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The properties of income risk in privately held businesses

Author

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  • Jason DeBacker
  • Bradley Heim
  • Vasia Panousi
  • Shanthi Ramnath
  • Ivan Vidangos

Abstract

Our paper represents the first attempt in the literature to estimate the properties of business income risk from privately held businesses in the US. Using a new, large, and confidential panel of US income tax returns for the period 1987-2009, we extensively document the empirical stylized facts about the evolution of various business income risk measures over time. We find that business income is much riskier than labor income, not only because of the probability of business exit, but also because of higher income fluctuations, conditional on no exit. We show that business income is less persistent, but is also characterized by higher probabilities of extreme upward transition, compared to labor income. Furthermore, the distribution of percent changes for business income is more dispersed than that for labor income, and it also indicates that business income faces substantially higher tail risks. Our results suggest that the high-income households are more likely to bear both the big positive and the big negative business income percent changes.

Suggested Citation

  • Jason DeBacker & Bradley Heim & Vasia Panousi & Shanthi Ramnath & Ivan Vidangos, 2012. "The properties of income risk in privately held businesses," Finance and Economics Discussion Series 2012-69, Board of Governors of the Federal Reserve System (U.S.).
  • Handle: RePEc:fip:fedgfe:2012-69
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    References listed on IDEAS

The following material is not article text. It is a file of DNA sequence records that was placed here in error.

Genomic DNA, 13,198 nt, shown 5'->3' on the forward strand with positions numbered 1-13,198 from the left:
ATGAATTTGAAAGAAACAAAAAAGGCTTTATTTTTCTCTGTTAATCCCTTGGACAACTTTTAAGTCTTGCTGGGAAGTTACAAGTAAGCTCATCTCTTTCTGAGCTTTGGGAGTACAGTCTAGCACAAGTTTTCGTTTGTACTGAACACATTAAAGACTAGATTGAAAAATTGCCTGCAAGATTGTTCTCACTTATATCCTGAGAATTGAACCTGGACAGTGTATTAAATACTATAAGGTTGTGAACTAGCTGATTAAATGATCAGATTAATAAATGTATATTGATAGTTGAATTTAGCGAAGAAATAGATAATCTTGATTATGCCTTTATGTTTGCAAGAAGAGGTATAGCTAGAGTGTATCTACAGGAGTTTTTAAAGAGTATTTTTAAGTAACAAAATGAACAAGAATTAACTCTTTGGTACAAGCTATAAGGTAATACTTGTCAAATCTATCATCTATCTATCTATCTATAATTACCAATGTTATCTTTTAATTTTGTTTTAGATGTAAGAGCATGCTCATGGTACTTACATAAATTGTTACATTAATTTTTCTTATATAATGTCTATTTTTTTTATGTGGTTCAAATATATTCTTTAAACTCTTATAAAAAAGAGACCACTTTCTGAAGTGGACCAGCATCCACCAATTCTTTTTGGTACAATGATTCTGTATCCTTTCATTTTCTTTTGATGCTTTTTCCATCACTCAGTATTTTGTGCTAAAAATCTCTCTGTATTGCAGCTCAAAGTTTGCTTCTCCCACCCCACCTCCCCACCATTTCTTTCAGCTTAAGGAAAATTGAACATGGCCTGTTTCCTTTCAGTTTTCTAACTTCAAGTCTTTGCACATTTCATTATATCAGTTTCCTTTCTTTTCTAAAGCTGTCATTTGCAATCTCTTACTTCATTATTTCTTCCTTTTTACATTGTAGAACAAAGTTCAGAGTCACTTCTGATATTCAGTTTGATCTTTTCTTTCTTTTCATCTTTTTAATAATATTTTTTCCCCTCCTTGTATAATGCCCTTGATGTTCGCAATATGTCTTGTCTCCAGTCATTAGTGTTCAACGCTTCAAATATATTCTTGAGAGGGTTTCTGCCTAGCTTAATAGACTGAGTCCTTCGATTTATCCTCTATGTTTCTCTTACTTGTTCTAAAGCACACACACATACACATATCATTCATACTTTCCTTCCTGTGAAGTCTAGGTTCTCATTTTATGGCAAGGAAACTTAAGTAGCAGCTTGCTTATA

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    Cited by:

    1. Maik Heinemann & Alexander Wulff, 2015. "Idiosyncratic Risk, Borrowing Constraints and Financial Integration - A Discussion of Ambiguous Results," Working Papers 2015019, Berlin Doctoral Program in Economics and Management Science (BDPEMS).
    2. De Nardi, Mariacristina & Giulio , Fella & Yang, Fang, 2016. "Piketty’s Book and Macro Models of Wealth Inequality," Chicago Fed Letter, Federal Reserve Bank of Chicago.
    3. Thorsten Drautzburg, 2013. "Entrepreneurial tail risk: implications for employment dynamics," Working Papers 13-45, Federal Reserve Bank of Philadelphia.
    4. Damiano Sandri, 2014. "Growth and Capital Flows with Risky Entrepreneurship," American Economic Journal: Macroeconomics, American Economic Association, vol. 6(3), pages 102-123, July.
    5. Mariacristina De Nardi, 2015. "Quantitative Models of Wealth Inequality: A Survey," NBER Working Papers 21106, National Bureau of Economic Research, Inc.
    6. Wulff, Alexander & Heinemann, Maik, 2015. "Idiosyncratic Risk, Borrowing Constraints and Financial Integration - A Discussion of Ambiguous Results," Annual Conference 2015 (Muenster): Economic Development - Theory and Policy 113165, Verein für Socialpolitik / German Economic Association.
    7. Monica Garcia-Perez & Christopher Goetz & John Haltiwanger & Kristin Sandusky, 2013. "Don't Quit Your Day Job: Using Wage and Salary Earnings to Support a New Business," Working Papers 13-45, Center for Economic Studies, U.S. Census Bureau.
    8. Goldberg, Jonathan E., 2014. "Idiosyncratic investment risk and business cycles," Finance and Economics Discussion Series 2014-5, Board of Governors of the Federal Reserve System (U.S.).
    9. Katya Kartashova, 2014. "Improving Public Equity Markets? No Pain, No Gain," Staff Working Papers 14-41, Bank of Canada.
    10. De Nardi, Mariacristina & Yang, Fang, 2016. "Wealth inequality, family background, and estate taxation," Journal of Monetary Economics, Elsevier, vol. 77(C), pages 130-145.
    11. repec:red:issued:16-340 is not listed on IDEAS
    12. Mariacristina De Nardi & Giulio Fella, 2017. "Saving and Wealth Inequality," Review of Economic Dynamics, Elsevier for the Society for Economic Dynamics, vol. 26, pages 280-300, October.
    13. Mariacristina De Nardi & Giulio Fella, 2017. "Saving and Wealth Inequality," Review of Economic Dynamics, Elsevier for the Society for Economic Dynamics, vol. 26, pages 280-300, October.

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